In February 2023, student Jacob Dillhyon messaged the Carolinian on Instagram asking for his experience with WCU Dining Services to be told.
“This is regarding a string of messages I’ve had with Dining Services regarding their fatphobia they are presenting as well as discrimination against those with medical needs and so forth. If I go into a dining hall and ask for an extra portion, I am usually told no and that they are only allowed to serve one portion. This is not the policy and I got confirmation of that. However, when bringing this up to dining services, I am told that ‘it’s the new hire’s fault’ and that I should ‘get a dietitian.’”
The event that sparked the story
Dillhyon had emailed Campus Dining on Feb. 6 to express his concerns about the portions provided at the dining halls. Isabella Senatore, Catamount Dining marketing manager, emailed back to explain that the dining halls are an “all-you-can-eat” facility and there might have been a miscommunication. Servicers are to give the customer another portion upon request. Later this issue would be brought to the attention of management for staff to be trained on. If this were to happen again, he was instructed to go to a manager.
Jeffrey Marshall, the resident district manager, emailed Dillhyon at the same time as Senatore to inform him that this should not have happened and invited him to come to the Dining Service Advisory Board (DSAB) where he could address any concerns.
In response, Dillhyon wrote his concerns “had not been addressed as to how this will be fixed” and wanted “acknowledgement of how these actions are of consequence to students who may not fit a predetermined mold that is allowed to receive the amount of food asked for in one sitting.”
Senatore responded to his second email to state the policy again and that “this concern is likely due to new staff or miscommunication on our server floor.” Later in the email, she states that he is welcome to speak with her or “our registered dietician on any issues students may be having with food insecurities. We understand that all students or customers come in many different shapes, sizes, appetites, lifestyles, and so forth. To help navigate dietary and lifestyle restrictions, our dietician has and can meet with any student to better help anyone who may feel restricted in eating.”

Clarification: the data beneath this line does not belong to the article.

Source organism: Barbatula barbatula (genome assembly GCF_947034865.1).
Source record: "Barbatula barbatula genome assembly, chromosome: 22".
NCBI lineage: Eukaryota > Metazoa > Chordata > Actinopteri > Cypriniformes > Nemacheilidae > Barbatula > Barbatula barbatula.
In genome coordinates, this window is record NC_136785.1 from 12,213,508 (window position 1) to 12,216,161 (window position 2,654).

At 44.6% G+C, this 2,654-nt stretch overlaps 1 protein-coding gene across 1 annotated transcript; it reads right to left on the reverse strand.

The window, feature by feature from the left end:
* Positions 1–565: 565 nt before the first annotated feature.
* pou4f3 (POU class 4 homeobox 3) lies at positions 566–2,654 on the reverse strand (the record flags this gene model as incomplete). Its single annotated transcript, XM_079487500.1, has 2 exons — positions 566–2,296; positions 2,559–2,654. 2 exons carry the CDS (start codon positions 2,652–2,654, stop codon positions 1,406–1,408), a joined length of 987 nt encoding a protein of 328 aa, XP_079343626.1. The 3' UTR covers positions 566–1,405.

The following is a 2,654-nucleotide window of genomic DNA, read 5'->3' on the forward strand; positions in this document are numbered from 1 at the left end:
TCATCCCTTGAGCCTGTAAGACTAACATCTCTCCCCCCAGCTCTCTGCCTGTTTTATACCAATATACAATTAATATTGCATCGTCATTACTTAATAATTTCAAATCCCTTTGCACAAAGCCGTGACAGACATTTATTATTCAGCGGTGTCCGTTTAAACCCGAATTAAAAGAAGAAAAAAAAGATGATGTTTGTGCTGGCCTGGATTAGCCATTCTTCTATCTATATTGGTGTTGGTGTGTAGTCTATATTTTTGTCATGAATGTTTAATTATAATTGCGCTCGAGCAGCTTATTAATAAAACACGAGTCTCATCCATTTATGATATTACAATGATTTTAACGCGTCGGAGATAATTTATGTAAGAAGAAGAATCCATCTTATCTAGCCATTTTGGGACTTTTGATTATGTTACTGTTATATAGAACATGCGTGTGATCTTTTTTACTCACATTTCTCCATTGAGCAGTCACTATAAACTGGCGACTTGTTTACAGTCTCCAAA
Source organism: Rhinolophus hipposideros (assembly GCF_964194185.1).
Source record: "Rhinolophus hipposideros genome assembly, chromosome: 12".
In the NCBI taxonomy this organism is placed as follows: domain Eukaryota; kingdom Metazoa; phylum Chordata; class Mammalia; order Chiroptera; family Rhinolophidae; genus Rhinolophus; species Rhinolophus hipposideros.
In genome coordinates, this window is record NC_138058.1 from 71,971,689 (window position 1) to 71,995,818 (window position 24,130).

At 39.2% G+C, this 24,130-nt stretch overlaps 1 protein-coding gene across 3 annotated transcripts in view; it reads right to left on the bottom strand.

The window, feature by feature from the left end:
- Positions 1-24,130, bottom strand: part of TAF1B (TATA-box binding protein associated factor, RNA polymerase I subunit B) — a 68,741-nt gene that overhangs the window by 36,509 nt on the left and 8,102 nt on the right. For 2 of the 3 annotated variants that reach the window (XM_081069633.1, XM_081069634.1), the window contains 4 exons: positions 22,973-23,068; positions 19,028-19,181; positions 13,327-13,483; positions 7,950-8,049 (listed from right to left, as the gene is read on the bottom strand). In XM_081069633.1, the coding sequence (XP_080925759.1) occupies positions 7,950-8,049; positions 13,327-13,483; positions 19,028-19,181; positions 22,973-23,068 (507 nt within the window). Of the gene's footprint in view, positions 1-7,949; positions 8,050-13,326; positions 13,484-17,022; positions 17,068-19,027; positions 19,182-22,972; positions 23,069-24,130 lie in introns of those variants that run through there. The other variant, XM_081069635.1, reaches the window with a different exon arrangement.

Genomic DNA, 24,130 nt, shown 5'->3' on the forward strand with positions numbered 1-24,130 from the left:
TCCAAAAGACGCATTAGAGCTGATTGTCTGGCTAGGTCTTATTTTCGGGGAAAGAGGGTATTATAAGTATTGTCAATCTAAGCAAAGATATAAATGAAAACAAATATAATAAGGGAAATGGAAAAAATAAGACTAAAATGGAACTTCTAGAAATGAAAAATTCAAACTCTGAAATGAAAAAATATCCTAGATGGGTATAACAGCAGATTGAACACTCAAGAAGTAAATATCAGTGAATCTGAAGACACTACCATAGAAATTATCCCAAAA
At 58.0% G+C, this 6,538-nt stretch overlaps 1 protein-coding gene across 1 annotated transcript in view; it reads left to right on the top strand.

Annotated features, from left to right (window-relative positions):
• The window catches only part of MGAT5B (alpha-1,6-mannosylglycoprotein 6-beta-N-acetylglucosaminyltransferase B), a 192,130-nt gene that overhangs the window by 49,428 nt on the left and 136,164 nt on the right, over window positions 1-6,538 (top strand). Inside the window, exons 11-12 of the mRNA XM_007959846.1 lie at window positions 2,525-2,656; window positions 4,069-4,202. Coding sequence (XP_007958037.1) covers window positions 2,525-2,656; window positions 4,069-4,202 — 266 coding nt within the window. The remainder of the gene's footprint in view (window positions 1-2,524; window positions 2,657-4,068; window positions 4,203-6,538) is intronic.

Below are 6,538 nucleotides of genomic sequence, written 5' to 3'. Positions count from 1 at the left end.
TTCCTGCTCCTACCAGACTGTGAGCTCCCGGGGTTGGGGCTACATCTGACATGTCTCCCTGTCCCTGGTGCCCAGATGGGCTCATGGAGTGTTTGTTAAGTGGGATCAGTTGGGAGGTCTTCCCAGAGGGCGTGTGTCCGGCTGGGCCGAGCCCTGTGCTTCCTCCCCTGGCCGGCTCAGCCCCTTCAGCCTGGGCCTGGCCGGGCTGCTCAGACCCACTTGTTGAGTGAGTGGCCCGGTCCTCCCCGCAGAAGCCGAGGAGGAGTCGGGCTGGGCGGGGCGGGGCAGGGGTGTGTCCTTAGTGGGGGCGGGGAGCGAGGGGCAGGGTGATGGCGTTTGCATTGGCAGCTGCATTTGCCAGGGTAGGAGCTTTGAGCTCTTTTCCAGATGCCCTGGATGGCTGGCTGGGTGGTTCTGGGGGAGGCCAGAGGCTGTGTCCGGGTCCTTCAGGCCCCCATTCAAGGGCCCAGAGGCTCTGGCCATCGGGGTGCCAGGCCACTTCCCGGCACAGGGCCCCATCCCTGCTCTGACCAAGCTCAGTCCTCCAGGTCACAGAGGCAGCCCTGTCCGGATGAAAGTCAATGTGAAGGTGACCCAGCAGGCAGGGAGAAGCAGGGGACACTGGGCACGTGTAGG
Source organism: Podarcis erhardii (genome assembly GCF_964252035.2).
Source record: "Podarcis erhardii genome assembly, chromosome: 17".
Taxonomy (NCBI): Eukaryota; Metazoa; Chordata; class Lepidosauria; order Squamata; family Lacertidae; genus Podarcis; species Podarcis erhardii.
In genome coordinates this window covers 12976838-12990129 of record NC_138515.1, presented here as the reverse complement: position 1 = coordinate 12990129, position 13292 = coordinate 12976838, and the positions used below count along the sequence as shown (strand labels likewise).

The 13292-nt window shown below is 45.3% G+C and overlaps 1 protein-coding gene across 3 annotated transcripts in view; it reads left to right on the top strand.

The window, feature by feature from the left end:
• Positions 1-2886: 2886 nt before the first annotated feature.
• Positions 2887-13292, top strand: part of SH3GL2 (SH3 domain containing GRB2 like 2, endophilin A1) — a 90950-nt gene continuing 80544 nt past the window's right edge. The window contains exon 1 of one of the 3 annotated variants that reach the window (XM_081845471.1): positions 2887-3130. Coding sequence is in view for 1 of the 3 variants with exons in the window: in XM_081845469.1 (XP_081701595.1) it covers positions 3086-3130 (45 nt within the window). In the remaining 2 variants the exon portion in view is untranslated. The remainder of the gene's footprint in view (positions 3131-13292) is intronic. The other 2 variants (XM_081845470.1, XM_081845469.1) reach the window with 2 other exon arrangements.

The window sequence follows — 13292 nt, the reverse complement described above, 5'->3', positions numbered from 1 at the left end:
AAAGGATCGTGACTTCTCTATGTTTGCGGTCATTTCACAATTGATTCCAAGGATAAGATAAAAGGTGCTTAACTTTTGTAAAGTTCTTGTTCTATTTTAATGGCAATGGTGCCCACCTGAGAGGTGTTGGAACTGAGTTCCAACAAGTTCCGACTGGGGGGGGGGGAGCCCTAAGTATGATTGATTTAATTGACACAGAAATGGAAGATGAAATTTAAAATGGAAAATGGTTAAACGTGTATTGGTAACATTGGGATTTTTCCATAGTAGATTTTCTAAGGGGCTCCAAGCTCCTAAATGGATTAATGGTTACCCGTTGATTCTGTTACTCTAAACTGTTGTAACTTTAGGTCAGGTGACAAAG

This response appalled Dillhyon. He was upset because after bringing this concern to them, he saw their response as “you should see a doctor about that” when they referred him to the registered dietician. He saw this as fatphobia and discrimination. He felt that this issue shouldn’t be blamed on new student workers or the problem shouldn’t be handled by him talking with a manager every time it happens.
Dillhyon spoke with a family friend who is a registered dietician from Duke University Hospital. They viewed the emails as offensive, and the statements could send a dangerous message. They did not understand how their portioning was nutritional and why a student should go to a dietician for this concern.
Not just Dillhyon
The Carolinian interviewed a student that reached out to Dillhyon after he posted about the situation on social media. She wished to remain anonymous because she didn’t want her personal information to be known.
This student was facing the same issue with portioning at the dining halls. She is anemic, meaning she needs iron or she will pass out. She mostly eats breakfast on campus due to her class schedule. She has had an issue with this since her first year at Western.
“The portions were nowhere near what I needed for breakfast, especially with me being anemic,” She explained. She was constantly denied a second portion and was instructed to go back in line, but she did not have time to wait in the long lines. Most days, she eats from the pod-market and eats snacks for breakfast.